Notes on 'gospel vehicles' and rhetoric
Rev. John Payne, executive director of development for San Francisco Theological Seminary, was prompted to share a comment after reading yesterday's blog, "How to bridge into new cultures."
He related a point Rev. Louis M. Evans made to him years ago in Tulsa: "John, the message of the Gospel is constant, never changing. But our understanding of the Gospel changes as we mature in the faith; and the vehicle by which the Gospel is shared with different generations and cultures must change so people can hear in their own language."
Dr. Corey Schlosser-Hall, director of communication for Seattle Presbytery wrote to say, "One of the most influential communication scholars of the 20th century -- Kenneth Burke -- said that 'rhetoric' (meaning communication with the intent to coordinate or move to action, alter belief, change attitudes) is not about 'persuasion' as much as it is about 'identification.' By identification, he meant what you are saying -- building a bridge with an audience so that they can see themselves participating in the identity you are inviting them to adopt. Starbucks invites the French to an American coffee with French pastries -- building a bridge of identification -- making it inviting for folks to try on the coffee by accompanying it with something they already identify with. I often think of words like clothing. When I try it on does it fit? And change happens when the language, image, practice inspires us beyond fit to something greater than ourselves. That nudge, stretch, synapse between fit and something new is the space in which this art you are talking about becomes, well, mysterious -- artful not scientific, Godís room to move."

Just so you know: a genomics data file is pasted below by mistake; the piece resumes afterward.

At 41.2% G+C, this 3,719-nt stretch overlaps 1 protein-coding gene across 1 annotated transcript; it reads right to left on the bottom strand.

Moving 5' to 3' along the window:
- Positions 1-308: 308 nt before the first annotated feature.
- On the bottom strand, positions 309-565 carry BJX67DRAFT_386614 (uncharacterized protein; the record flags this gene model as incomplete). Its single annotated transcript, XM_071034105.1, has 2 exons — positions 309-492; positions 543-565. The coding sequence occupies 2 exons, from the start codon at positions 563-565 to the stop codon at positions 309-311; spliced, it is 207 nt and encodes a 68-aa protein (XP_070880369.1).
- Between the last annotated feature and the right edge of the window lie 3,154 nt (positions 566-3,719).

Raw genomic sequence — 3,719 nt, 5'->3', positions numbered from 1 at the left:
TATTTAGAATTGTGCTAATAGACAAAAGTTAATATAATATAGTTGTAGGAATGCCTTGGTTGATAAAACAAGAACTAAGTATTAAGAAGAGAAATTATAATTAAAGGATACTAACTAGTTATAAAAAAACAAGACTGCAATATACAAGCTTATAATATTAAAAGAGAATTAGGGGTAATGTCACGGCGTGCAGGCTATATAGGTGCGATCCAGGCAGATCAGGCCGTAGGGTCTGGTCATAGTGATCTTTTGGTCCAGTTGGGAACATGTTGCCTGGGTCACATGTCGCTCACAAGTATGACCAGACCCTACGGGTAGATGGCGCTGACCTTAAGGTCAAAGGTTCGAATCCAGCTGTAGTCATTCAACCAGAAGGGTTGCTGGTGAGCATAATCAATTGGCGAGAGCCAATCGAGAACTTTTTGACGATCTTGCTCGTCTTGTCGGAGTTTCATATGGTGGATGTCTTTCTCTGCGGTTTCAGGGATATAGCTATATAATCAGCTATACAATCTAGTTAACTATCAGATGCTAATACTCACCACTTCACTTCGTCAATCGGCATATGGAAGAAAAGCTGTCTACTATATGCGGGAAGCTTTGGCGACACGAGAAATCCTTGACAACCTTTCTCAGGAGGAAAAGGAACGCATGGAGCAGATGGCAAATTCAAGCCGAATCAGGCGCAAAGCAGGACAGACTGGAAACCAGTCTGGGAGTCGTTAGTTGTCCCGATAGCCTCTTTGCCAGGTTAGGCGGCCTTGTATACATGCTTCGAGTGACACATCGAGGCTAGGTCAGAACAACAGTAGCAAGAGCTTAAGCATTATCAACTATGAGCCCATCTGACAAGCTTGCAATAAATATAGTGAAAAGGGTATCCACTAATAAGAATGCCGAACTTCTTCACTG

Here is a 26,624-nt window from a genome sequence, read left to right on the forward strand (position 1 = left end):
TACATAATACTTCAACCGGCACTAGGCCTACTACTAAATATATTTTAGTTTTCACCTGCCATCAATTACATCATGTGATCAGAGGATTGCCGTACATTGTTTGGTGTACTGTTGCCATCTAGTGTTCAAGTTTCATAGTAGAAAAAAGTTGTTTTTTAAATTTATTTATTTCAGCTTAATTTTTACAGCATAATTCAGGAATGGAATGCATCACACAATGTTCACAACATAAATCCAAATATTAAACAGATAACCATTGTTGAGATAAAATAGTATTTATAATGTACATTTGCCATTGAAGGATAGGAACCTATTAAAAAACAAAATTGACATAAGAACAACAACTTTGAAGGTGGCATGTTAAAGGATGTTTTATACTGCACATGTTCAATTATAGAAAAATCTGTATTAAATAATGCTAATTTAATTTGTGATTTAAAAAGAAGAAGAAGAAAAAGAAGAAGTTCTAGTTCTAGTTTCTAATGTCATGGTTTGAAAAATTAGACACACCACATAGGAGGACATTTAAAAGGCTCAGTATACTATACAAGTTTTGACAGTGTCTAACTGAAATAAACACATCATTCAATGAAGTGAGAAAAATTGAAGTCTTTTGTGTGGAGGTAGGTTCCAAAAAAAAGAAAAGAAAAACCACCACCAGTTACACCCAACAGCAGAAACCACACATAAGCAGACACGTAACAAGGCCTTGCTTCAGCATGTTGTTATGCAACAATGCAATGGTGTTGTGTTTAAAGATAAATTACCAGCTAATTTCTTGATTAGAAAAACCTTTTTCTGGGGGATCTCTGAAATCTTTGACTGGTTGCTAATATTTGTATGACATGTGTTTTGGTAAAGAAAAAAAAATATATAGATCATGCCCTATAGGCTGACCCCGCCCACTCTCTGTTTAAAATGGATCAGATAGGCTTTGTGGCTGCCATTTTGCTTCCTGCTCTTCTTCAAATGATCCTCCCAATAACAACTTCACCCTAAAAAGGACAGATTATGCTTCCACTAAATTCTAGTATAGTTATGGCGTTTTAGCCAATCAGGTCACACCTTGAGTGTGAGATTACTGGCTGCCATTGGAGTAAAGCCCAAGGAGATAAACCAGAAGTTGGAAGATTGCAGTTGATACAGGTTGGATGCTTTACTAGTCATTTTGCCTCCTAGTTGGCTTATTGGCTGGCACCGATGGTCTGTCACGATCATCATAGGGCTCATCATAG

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-- Dave Hackett